Black never goes out of style - so it makes sense that the folks over at Johnnie Walker have chosen to initiate a wide-release of their Double Black Label offering starting in March of 2011. Up until now, the blended scotch was only available in a select few duty-free spots around the globe. So what, exactly, makes this label so decadently dark? Well, according to Johnnie Walker and the lucky few souls who have tasted the product - it’s created by taking their standard Black Label, adding some extra peat malts to the mix and aging it in deeply-charred oak casks.
To be honest, I don’t particularly like super-peaty whiskies and I consider Black Label to be one of the more perfect Johnnie products ever made, so I’m a little skeptical about whether or not I will take a liking to the new Double Black variety.Nonetheless, I look forward to tasting it come March.
Since October has come around I figured that it’s time for some spooky-sounding, Halloween-themed drink recipes. My good friends over at Alizé (which happens to be a fruity liqueur made up of a blend of French vodka, passion fruit and a variety of other exotic flavors) sent me a few recipes for the season and this one is particularly easy-to-make and refreshing. Without further adieu, the Passion and ‘Pagne (‘Pagne like Champagne, get it?):
3 parts Alizé Red Passion
3 parts Tattinger Champagne
It’s that easy. Pour in the order above into a chilled champagne flute (this is serious, make sure you serve them cold since there’s no ice involved) and garnish with a lemon peel. This blood-red concoction is super easy to make, tropically delicious and affordable so it’s ideal to put together for parties. Just don’t spill on your beige carpet.
One spirit I happen to love that doesn’t get much attention in the package design and branding department (outside of all those heritage-driven cylindrical gift packages they often come in) is single malt scotch whisky. As one of the more sophisticated and expensive liquor offerings on the market, it’s surprising to me that more single malts haven’t embraced some form of high-design or quirkiness. Even Johnnie Walker (a blended scotch, mind you) has a slightly off-kilter label.
Anyway, I’ve never had Glenhaven, as it’s certainly not one of the more publicized or widely-available scotches, yet I’ll definitely keep an eye out for this 19-year old offering strictly because of it’s unconventional and elegant packaging. Yes, I’m an easy sell.
How do you make a Jeroboam (that’s twice as large as Magnum, for those who aren’t well-versed in ridiculous liquor bottle sizes) of Moet any better than it already is? How about preparing it for the Holiday season by commissioning a Parisian jeweler to completely encase the bubbly monstrosity in gold leaf? That’ll work.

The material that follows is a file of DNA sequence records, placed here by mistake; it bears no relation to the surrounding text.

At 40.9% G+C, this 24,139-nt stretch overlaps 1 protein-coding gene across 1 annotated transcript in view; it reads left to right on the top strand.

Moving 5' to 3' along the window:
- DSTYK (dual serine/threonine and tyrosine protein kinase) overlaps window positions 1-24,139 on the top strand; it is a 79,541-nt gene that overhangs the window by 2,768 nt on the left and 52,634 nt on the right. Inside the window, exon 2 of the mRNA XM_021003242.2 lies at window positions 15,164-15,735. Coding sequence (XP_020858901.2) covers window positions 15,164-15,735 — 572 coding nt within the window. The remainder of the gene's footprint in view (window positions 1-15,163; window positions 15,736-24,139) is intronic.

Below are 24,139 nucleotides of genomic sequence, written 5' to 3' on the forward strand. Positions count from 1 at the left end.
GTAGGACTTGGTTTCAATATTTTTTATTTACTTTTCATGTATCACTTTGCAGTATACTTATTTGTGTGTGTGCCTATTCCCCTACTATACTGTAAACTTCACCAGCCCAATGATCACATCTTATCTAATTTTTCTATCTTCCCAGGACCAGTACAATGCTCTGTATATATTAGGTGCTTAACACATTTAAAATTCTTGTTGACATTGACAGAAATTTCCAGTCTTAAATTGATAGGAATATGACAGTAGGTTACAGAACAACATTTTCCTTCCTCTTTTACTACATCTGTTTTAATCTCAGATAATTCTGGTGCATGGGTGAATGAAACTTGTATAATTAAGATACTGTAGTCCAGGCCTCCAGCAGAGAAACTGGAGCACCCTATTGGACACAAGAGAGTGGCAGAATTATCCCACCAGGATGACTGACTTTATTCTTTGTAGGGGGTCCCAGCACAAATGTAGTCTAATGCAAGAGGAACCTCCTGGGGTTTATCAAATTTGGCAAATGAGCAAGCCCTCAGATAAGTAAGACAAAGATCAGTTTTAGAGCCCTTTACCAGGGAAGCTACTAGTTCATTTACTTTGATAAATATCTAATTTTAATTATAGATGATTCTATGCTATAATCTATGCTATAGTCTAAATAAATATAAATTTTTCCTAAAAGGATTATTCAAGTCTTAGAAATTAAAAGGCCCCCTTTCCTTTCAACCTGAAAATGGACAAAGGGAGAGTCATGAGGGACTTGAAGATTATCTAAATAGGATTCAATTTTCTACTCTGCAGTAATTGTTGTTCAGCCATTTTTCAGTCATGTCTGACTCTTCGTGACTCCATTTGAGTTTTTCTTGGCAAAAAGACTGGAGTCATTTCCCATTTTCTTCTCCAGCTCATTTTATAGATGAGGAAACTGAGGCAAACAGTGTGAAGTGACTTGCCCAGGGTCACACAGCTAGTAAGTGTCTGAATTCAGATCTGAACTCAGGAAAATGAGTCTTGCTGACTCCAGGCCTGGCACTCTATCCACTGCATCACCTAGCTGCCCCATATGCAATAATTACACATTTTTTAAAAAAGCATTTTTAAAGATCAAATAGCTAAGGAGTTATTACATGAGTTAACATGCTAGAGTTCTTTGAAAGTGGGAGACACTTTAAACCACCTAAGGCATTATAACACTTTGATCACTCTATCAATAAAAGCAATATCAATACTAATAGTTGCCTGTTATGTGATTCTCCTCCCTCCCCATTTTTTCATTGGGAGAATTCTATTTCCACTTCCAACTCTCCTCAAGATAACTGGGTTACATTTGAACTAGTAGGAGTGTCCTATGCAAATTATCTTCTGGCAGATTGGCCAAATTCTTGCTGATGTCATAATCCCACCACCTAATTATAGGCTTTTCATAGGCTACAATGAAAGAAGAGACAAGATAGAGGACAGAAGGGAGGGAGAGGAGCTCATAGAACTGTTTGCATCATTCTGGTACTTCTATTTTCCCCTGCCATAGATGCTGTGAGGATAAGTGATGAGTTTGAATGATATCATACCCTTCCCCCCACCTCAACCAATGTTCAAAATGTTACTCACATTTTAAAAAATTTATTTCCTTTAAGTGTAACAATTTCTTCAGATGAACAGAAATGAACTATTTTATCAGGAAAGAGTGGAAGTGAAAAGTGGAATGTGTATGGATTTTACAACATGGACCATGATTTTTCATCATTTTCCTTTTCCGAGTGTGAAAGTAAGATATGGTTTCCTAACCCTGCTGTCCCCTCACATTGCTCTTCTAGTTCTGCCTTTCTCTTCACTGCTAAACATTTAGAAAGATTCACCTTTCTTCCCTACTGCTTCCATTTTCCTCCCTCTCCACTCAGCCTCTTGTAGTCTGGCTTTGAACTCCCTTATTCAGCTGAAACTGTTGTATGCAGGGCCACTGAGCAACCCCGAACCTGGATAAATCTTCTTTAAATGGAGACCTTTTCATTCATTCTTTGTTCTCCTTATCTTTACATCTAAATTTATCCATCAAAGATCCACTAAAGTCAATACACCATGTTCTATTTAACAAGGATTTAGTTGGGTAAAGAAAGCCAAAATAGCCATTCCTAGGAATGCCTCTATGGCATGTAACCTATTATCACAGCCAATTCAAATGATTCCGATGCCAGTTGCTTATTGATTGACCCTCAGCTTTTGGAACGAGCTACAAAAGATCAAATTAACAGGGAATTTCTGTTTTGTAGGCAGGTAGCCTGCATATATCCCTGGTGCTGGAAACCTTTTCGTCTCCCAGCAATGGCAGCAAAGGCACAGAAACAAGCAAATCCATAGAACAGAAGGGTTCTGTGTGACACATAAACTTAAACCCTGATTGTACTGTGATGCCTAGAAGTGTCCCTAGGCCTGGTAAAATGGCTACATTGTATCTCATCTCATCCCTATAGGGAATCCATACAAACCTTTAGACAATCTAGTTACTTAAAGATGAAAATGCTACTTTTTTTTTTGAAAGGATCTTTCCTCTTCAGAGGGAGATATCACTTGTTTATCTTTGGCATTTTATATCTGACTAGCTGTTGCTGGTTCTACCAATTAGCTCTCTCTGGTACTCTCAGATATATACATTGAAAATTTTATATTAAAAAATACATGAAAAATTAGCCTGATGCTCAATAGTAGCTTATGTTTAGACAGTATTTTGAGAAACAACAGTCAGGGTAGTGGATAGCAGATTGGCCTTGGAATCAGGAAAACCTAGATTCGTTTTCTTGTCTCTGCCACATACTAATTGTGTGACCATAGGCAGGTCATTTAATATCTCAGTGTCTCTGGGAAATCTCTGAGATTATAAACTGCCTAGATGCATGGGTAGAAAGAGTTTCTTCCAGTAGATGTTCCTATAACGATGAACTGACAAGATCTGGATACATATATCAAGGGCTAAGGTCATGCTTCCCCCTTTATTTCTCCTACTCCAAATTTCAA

As a bit of a eulogy for Summer, I present you with one of the most simple and refreshing classic cocktails around - the Moscow Mule. Created in Manhattan’s Chatham Hotel in the 1940s as part of a movement of the upper-crust cocktail types towards vodka-based concoctions, the Moscow Mule perfectly brings together sweetness, spice, citrus and (of course) the loving embrace of alcohol. An interesting fact is that the Mule was traditionally served in copper mugs (almost like a Julep), yet this serving method had absolutely no grounds in history or mixology. It was, indeed, a complete marketing gimmick, designed to add an extra injection of aesthetic appeal to the cocktail in image-obsessed markets like Los Angeles, where it became particularly popular. The Moscow Mule’s trademark was a success, and the recipe helped to usher in an era of vodka-based drinks during a time of nearly total gin supremacy.
It’s this simple:
1-2 parts vodka
1 part fresh lime juice
2-3 parts ginger beer
I happen to think that 2 parts of vodka to 3 parts of ginger beer is fine in a Moscow Mule, as ginger beer is a particularly strong flavor - but to each his own. Garnish with a slice of fresh lime and, if entertaining, throw some muddled limes in the glass for a little extra flare. As always, use only premium ingredients for the best tasting results.
Not to be outdone by Dom’s multitude of art and fashion collaborations, the house of Perrier Jouet has tapped artist Kareem Iliya to help create a series of prints in celebration of their Fleur de Champagne cuvee. The theme of the collaboration is the Dandy Ball, the type of event frequented by one of Perrier Jouet’s original biggest fans, Oscar Wilde. Ever the dandy, Wilde and his extravagant friends would often gather, decked out in their most luxurious fineries, and celebrate life with bottle upon bottle of bubbly. Sounds good to me.
My favorite beer is Delirium Tremens. It’s branding is dead-on - an obviously Belgian pale ale with a rich history of over 20 years under the Delirium name, rooted in the beer-making tradition of past generations that also manages to exist as perfectly modern and provocative.